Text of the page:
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Malta - Poor spring weather means less summer fruit

Malta’s foremost agricultural expert blames the unfavourable spring weather for the fact that popular summer fruit (like plums and peaches) are in shorter supply than the norm this year. Malcolm Borg, who heads Mcast’s Centre for Agriculture told that farmers across the island had reported relatively low yields of local summer fruit this year, to their disappointment.

Borg chalked it up to a spell of gusty and rainy weather towards the end of spring that hampered production. “Trees that produce summer fruit depend heavily on the spring weather. This year we had a windy spring and, in particular, saw some spells of red rain – laden with soil and desert sand – which stripped fruit trees of their blossoming flowers. This hindered pollination and as a result, noticeably impacted the summer fruit production,” he said.

Among the most impacted fruit by this phenomenon, were the small Maltese June pear, known locally as bambinella, and a host of stone fruits such as the cherry plum, peaches and nectarines, which are all being picked and sold now.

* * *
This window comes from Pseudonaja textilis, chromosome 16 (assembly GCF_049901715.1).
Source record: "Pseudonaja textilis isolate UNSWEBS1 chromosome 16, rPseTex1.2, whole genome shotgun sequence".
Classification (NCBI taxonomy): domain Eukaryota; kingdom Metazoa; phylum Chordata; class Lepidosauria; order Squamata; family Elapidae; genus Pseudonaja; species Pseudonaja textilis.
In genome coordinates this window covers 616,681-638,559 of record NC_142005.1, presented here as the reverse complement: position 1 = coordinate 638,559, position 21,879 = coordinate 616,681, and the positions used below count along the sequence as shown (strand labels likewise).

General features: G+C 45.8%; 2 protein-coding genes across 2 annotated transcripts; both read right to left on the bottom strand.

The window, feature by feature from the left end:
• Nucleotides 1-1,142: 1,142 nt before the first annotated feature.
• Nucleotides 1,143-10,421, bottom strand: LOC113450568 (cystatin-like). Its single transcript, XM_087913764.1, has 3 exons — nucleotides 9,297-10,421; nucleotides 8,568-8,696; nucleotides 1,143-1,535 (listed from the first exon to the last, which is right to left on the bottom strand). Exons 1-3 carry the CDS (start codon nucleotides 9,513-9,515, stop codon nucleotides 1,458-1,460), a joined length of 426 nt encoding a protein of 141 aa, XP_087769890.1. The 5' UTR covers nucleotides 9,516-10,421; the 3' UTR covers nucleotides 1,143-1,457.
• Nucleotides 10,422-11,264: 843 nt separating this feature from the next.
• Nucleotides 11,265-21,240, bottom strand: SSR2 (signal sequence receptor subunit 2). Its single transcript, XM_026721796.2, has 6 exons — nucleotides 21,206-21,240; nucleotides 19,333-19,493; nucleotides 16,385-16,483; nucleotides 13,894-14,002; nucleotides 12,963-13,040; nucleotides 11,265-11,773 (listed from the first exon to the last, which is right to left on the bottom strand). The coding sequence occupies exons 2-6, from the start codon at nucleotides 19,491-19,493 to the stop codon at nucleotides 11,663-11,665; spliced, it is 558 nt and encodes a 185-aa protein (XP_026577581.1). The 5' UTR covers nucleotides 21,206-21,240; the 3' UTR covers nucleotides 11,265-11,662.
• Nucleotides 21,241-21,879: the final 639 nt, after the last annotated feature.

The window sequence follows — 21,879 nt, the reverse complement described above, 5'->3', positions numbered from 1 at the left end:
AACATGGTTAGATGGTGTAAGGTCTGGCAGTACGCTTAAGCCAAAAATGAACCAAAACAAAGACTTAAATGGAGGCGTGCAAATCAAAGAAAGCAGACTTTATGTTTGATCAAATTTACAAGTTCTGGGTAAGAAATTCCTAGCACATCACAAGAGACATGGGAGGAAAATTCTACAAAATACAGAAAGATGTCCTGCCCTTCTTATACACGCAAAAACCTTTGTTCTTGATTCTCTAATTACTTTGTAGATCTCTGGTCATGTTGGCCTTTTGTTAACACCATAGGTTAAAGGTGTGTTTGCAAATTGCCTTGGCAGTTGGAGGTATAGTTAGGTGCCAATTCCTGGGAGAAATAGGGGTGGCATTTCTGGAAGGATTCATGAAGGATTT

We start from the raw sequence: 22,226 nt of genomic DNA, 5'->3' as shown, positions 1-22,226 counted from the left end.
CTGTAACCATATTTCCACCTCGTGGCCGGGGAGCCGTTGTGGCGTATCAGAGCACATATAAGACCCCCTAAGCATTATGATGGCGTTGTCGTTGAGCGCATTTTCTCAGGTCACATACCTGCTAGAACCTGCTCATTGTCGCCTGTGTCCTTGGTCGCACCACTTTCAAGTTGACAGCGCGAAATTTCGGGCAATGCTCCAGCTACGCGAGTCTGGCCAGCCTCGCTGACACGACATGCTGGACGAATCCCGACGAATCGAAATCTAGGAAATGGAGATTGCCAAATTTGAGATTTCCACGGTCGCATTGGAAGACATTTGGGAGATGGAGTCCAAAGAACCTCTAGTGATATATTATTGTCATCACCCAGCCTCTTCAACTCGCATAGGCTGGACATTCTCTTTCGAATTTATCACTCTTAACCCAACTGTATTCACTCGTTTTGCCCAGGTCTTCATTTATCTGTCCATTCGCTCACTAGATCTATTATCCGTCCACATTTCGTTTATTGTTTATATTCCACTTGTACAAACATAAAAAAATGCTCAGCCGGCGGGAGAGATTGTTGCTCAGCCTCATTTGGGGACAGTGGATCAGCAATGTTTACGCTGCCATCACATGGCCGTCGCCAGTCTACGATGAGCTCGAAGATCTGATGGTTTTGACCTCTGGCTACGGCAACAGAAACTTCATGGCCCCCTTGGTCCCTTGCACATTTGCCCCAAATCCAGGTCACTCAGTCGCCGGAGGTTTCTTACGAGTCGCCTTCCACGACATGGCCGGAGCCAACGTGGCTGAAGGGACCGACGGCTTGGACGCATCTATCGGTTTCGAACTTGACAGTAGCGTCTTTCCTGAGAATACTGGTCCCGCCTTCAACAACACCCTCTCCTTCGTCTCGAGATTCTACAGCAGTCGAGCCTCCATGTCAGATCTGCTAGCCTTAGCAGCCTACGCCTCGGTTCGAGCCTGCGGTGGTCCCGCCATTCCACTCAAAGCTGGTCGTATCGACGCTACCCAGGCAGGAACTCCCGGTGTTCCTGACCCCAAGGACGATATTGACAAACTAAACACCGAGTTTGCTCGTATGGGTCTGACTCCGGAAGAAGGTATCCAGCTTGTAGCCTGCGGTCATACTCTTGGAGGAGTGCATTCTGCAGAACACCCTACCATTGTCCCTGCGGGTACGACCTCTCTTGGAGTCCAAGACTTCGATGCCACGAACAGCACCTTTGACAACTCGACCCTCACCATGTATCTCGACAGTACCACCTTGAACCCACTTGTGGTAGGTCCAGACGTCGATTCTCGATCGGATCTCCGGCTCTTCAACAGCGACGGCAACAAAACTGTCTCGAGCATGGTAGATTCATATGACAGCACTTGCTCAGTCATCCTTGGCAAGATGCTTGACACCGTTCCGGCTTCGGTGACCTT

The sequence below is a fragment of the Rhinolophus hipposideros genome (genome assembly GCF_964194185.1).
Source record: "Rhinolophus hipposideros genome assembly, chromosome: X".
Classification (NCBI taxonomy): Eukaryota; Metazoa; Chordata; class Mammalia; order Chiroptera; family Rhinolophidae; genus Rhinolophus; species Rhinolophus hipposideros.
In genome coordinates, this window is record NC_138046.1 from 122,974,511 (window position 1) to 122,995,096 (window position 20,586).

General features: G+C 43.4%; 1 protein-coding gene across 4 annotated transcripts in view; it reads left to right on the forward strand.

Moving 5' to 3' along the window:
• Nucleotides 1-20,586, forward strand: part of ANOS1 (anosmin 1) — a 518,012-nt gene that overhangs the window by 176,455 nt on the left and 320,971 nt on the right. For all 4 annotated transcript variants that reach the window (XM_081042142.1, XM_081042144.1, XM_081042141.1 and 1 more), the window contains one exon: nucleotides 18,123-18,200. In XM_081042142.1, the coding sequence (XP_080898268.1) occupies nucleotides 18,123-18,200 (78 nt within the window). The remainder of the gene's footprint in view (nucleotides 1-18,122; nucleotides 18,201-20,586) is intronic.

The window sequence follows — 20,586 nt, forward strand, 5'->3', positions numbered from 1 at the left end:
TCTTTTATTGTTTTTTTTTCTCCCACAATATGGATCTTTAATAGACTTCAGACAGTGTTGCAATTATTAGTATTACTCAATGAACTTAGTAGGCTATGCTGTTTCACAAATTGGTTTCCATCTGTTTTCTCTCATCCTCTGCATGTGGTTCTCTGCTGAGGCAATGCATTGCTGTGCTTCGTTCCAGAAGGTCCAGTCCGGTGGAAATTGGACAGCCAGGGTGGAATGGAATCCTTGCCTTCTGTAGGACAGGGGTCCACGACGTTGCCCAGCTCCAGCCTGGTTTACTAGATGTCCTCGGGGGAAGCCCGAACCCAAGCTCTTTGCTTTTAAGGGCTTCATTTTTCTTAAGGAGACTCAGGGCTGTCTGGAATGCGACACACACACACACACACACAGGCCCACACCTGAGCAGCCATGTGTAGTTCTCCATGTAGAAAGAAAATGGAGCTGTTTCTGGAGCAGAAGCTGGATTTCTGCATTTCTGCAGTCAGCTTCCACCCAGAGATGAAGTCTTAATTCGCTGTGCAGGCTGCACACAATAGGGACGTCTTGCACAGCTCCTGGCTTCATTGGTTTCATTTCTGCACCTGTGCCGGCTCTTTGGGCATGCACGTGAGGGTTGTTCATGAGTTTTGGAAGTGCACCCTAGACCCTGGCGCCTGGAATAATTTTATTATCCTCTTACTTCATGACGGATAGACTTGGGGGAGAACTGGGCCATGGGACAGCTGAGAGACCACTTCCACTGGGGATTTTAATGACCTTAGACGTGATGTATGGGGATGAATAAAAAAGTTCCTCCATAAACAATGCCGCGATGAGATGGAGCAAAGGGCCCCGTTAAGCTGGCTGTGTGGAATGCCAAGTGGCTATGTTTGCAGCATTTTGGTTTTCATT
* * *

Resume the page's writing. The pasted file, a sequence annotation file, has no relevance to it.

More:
Borg reckoned it was still too early to have statistical data on how badly the inclement spring weather had impacted the summer harvest. However, farmers across the countryside had started to complain about the phenomenon.

Farmer Alfred Vella pointed to his Mġarr trees and said he had very little summer fruit to speak of this year: “As a farmer, you know that some years are good and some are bad. This year we had that bad weather in April and May. Well, it hasn’t been a good year for my plums.”

Farmers have already had to deal with the damage caused by a freak devastating storm in February which wreaked havoc on farms across the island. However, the wet winter weather this year, which came after three consecutive dry years, had been beneficial for other crops, such as wheat and some types of olive trees.

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